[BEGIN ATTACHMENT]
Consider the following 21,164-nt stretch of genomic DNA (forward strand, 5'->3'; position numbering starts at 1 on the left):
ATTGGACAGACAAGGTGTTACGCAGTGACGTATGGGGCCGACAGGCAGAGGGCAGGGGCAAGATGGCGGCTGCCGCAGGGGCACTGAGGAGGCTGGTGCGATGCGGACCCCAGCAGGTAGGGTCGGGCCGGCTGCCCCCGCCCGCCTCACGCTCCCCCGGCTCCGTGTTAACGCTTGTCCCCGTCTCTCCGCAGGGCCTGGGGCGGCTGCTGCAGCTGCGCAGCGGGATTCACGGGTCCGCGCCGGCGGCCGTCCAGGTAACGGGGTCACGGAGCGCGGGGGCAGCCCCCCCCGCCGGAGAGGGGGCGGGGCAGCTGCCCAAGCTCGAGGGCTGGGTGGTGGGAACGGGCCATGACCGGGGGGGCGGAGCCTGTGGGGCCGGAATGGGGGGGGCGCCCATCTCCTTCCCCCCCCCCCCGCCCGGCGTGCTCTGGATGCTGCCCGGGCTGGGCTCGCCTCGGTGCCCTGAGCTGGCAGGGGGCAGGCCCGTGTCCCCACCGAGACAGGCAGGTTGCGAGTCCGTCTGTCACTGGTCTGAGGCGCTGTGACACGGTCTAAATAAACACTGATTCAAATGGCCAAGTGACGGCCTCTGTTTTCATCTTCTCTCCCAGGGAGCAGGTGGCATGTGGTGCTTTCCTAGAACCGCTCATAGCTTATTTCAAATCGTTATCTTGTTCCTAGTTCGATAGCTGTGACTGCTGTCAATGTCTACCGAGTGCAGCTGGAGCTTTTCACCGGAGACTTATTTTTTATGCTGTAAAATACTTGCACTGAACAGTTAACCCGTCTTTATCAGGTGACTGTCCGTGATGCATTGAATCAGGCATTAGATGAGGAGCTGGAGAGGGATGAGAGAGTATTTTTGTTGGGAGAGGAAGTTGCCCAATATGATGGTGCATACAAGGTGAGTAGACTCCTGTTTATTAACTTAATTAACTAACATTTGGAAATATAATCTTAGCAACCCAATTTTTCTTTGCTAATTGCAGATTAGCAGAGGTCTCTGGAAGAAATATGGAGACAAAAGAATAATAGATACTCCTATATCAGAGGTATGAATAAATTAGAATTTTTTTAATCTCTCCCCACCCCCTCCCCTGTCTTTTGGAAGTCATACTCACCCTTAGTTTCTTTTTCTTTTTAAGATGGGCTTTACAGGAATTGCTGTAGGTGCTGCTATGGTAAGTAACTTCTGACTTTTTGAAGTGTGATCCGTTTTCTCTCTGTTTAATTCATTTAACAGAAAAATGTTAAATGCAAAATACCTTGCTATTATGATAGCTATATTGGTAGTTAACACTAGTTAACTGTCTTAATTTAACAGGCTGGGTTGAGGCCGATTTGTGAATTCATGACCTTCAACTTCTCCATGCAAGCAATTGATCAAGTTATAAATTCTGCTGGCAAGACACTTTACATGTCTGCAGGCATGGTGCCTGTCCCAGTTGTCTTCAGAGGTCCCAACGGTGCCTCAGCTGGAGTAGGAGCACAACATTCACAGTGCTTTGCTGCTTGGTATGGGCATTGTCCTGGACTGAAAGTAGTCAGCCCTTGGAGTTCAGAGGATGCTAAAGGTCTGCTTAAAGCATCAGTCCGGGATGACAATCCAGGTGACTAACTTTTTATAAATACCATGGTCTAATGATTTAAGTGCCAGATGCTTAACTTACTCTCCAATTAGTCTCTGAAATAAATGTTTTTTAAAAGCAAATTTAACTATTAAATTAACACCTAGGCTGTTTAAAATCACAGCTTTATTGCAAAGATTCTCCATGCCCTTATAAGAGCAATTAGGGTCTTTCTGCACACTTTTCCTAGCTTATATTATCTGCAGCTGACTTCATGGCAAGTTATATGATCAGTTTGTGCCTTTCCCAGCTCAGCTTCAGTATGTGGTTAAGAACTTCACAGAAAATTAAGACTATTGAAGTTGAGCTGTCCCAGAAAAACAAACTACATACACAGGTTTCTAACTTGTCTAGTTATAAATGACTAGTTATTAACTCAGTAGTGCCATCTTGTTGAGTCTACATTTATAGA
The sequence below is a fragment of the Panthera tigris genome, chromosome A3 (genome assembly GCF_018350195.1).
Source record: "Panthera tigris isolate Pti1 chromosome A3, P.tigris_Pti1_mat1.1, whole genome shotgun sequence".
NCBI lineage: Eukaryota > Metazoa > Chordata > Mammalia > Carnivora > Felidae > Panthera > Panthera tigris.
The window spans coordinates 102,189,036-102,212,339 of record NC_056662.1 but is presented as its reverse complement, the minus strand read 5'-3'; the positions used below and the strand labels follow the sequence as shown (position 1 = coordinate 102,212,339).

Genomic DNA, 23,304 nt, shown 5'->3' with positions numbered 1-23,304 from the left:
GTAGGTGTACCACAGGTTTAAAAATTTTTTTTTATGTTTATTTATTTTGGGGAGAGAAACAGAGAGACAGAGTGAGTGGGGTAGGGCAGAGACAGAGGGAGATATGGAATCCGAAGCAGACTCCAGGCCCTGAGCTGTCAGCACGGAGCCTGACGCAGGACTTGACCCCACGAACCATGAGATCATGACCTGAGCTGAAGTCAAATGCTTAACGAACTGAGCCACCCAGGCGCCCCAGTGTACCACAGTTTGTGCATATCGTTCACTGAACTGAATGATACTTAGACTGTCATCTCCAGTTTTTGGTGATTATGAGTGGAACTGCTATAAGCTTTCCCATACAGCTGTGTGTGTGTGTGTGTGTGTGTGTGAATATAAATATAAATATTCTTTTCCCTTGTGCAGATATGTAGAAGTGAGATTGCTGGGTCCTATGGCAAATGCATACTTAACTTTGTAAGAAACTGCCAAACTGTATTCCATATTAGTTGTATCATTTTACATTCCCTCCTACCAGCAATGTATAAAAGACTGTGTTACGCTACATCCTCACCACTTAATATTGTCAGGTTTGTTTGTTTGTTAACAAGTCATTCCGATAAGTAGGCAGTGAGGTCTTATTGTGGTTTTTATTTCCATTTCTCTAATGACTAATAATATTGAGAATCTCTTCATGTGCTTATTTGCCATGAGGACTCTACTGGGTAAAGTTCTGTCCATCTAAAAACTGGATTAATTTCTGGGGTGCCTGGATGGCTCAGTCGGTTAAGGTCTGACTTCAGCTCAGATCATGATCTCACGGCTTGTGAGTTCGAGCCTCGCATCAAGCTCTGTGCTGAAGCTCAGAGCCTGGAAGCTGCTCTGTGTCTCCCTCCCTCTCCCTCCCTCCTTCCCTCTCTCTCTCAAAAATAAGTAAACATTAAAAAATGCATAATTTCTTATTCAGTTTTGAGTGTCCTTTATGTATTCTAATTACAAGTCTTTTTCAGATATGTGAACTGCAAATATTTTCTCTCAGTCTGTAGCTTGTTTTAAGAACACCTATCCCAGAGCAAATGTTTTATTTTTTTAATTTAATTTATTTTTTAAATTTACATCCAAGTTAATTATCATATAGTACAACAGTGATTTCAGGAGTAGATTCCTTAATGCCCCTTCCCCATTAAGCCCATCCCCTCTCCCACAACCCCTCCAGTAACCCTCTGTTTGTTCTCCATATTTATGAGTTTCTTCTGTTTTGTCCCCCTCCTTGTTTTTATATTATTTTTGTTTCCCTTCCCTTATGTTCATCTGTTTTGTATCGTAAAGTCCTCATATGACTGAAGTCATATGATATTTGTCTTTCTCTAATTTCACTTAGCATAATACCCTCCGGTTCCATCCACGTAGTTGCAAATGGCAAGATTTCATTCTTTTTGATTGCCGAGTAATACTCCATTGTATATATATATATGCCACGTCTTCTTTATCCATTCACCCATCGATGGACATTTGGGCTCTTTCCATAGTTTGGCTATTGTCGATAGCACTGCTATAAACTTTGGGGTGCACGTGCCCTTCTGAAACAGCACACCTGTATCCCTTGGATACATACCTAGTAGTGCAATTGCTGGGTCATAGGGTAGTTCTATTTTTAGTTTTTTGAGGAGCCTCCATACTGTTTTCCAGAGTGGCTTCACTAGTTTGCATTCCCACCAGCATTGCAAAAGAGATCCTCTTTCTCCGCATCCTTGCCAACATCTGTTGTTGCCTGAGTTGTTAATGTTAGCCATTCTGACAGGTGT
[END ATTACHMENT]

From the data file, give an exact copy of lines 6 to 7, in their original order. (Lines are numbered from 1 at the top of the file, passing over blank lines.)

The window spans coordinates 102,189,036-102,212,339 of record NC_056662.1 but is presented as its reverse complement, the minus strand read 5'-3'; the positions used below and the strand labels follow the sequence as shown (position 1 = coordinate 102,212,339).

Genomic DNA, 23,304 nt, shown 5'->3' with positions numbered 1-23,304 from the left: